Review: ‘The Touch’

Shot in English with occasional Swedish dialog and splendidly acted and lensed, The Touch is both a romantic film of great poignancy and strength and an example of masterful cinema honed down to deceptively simple near-perfection.

Shot in English with occasional Swedish dialog and splendidly acted and lensed, The Touch is both a romantic film of great poignancy and strength and an example of masterful cinema honed down to deceptively simple near-perfection.

In telling what is basically a straight triangle tale (bored wife, busy husband, ‘interesting’ and available friend) Bergman seems to be appealing to and aiming primarily at the emotions rather than the intellect.

Not unexpectedly, Bergman’s cast is superb. Bibi Andersson walks away with pic thanks to one of those immense, bigger-than-life performances. Rarely has the moving anguish of a trysting woman been so stirringly caught. Elliott Gould is a perfect choice as the somewhat neurotic foreign archeologist who, despite oafish manners, selfishness and instability, fascinates and attracts her. Max von Sydow does expected wonders with the normally unplayable role of the silently strong husband.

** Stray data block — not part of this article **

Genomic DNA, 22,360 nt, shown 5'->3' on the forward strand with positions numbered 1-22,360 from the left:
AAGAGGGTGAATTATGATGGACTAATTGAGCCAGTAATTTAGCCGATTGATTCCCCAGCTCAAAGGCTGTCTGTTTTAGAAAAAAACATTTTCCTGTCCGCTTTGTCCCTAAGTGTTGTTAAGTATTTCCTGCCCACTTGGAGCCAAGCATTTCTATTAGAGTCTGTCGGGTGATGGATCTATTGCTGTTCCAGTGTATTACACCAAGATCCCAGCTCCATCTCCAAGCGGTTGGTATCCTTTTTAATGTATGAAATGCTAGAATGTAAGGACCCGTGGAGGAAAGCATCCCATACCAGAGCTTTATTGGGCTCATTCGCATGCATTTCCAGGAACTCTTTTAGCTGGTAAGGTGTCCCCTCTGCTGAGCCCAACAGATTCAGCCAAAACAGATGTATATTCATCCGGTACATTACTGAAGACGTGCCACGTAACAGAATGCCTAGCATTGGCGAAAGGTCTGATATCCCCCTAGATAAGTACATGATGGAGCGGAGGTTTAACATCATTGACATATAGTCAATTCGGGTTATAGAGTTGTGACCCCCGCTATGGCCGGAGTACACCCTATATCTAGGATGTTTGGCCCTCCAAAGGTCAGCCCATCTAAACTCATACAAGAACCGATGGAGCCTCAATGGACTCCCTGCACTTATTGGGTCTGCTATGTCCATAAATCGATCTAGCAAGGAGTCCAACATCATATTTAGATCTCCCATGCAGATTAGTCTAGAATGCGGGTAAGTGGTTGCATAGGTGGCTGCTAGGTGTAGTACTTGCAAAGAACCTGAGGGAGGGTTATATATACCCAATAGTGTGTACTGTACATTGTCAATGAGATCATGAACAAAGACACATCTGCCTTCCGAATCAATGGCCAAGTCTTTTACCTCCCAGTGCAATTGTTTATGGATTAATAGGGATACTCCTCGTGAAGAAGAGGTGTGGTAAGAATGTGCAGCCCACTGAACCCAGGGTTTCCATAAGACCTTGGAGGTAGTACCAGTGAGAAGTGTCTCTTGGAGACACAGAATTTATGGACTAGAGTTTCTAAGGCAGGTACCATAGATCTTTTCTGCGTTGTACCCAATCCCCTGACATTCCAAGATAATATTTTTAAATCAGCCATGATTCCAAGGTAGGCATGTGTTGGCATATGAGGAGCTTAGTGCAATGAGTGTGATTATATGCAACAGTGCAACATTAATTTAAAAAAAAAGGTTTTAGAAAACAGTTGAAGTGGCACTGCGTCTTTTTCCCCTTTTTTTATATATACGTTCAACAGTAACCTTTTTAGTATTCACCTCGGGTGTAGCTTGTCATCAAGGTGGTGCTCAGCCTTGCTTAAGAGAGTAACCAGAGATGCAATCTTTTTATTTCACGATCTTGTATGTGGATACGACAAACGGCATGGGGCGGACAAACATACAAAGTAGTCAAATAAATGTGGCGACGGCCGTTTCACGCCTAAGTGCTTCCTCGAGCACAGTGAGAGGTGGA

The Touch

Sweden - US

Production

ABC/Persona. Director Ingmar Bergman; Producer Ingmar Bergman; Screenplay Ingmar Bergman; Camera Sven Nykvist; Editor Siv Kanaly-Lundgren; Music Jan Johannson

Crew

(Color) Available on VHS. Extract of a review from 1971. Running time: 113 MIN.

With

Bibi Andersson Elliott Gould Max von Sydow Sheila Reid Steffan Hallerstram Maria Nolgard
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